AMNESIA is always popular in the movies. Back in the 1940s, it was deployed as a form of shellshock in Spellbound or Random Harvest. More recently Matt Damon, Emma Thompson and Jim Carrey forgot who they were in films that, in some cases, faded from audiences’ memories too.
A more modern form of amnesia allows its victim to retain some of their past, but leaves them unable to record new memories; a syndrome which affected Guy Pearce in Memento, Drew Barrymore in 50 First Dates, and now Nicole Kidman in Before I Go To Sleep.
The film begins with a series of decent jolts: a woman wakes up and finds a strange naked man sleeping beside her. Then she discovers a wall of pictures of her that she doesn’t recall, and a face in the mirror that has prematurely aged.
Christine (Kidman) survived a mysterious car accident in her twenties, but can now only store events for 24 hours. Every night, when she falls asleep, she effectively wipes her mind of the day, and each morning she has to relearn the circumstances of her life: where she lives, that she is now in her 40s, and that the man in her bed is her husband Ben (Colin Firth).
A world that never transcends the present sounds terrifying, and yet Christine has no problem handling the mobile phone Ben leaves with her when he goes to work. For someone locked in the past, that microwave in the kitchen must be a daily voyage of discovery too, but the biggest surprise is a phone call from a Dr Nash (Mark Strong), who reminds her that she keeps a secret diary using a video camera. Of course, she has no problem switching it on and retrieving the digital recordings. Christine, please come to my house and programme my TiVo.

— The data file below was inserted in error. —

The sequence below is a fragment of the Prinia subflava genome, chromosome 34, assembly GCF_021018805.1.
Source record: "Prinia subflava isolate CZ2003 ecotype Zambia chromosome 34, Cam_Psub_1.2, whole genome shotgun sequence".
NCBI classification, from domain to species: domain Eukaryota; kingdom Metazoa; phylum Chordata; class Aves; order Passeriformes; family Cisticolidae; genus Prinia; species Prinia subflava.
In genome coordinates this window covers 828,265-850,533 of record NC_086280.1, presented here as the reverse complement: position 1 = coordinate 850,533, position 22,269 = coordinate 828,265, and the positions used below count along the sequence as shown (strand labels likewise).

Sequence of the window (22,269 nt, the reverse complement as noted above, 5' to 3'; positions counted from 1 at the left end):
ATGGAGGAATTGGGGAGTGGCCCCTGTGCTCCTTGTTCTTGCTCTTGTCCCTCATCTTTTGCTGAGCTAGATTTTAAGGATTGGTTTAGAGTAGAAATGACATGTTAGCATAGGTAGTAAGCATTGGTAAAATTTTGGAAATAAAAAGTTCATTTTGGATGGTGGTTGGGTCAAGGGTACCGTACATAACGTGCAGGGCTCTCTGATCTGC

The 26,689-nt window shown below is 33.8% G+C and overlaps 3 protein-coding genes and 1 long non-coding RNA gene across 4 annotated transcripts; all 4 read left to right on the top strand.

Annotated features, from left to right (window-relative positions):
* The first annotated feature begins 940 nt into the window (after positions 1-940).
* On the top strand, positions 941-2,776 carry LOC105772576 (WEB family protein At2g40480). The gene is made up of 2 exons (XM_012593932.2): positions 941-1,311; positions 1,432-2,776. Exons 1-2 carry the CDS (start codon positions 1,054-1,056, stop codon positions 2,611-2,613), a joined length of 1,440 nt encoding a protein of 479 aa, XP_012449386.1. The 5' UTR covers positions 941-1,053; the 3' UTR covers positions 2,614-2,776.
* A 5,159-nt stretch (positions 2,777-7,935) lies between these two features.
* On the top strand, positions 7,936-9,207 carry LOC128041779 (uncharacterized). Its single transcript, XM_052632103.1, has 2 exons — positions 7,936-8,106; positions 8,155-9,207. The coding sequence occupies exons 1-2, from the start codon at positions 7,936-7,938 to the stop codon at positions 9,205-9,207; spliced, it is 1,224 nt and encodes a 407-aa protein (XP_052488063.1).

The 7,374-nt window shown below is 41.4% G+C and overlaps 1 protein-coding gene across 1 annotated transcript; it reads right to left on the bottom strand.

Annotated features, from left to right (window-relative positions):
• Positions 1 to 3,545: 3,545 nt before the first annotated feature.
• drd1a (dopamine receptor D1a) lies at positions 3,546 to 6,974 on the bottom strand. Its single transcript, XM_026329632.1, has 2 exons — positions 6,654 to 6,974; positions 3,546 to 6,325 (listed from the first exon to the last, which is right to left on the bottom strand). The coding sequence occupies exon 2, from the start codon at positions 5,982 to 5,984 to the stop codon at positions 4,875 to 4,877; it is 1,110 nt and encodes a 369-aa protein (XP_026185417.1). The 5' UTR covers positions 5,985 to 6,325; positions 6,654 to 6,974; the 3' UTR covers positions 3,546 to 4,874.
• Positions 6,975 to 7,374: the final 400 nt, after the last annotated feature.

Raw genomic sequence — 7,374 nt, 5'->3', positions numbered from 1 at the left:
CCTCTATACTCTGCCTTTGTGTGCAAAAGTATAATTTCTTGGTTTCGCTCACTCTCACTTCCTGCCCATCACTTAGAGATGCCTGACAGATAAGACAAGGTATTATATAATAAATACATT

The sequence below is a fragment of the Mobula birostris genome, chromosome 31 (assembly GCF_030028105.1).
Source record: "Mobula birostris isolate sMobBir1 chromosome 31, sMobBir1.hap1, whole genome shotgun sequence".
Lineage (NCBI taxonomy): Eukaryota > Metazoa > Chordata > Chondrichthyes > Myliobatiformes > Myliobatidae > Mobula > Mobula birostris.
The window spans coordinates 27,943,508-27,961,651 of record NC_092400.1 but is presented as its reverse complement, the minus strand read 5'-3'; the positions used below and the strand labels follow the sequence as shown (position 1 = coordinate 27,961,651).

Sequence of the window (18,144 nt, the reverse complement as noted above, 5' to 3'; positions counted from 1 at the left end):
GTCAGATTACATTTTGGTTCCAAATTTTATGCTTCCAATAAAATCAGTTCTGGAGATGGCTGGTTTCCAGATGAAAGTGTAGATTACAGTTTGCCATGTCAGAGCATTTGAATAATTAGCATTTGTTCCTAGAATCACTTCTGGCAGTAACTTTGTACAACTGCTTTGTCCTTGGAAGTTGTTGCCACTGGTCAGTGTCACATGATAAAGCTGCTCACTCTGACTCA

The video journal helps her discover things she has forgotten – for instance, that Ben isn’t keen on this doctor, so they have to meet in secret. Is that because he has given up on finding a cure for Christine? Or is he jealous of her relationship with Dr Nash? Or is Ben preventing Christine from finding out uncomfortable truths about her past? And if she does find out the truth, what is to stop her forgetting it all a few hours later?
Adapted from S J Watson’s bestseller by director Rowan Joffe, Before I Go To Sleep is chiefly a grand manipulation with just about enough clever twists to keep you, if not on the edge of your seat, at least happily alert, guessing along with the plot.
Joffe’s cinematic underlining and italicising is less Hitchcock, more superior TV drama, with lots of lingering shots of darting, untruthful eyes, but his film is taut and although Kidman is now on the cooler north face of female stardom, she is still a pro. Firth, Strong and latterly Anne-Marie Duff also bring professionally distressed acting chops to the proceedings.
As our population lives longer, these movies about short-term memory loss may operate as reminders of Alzheimer’s, or a rebuke to our modern, egregiously short attention span. Before I Go To Sleep might have been making those points too; but it is so slight, I can’t remember.
General release from Friday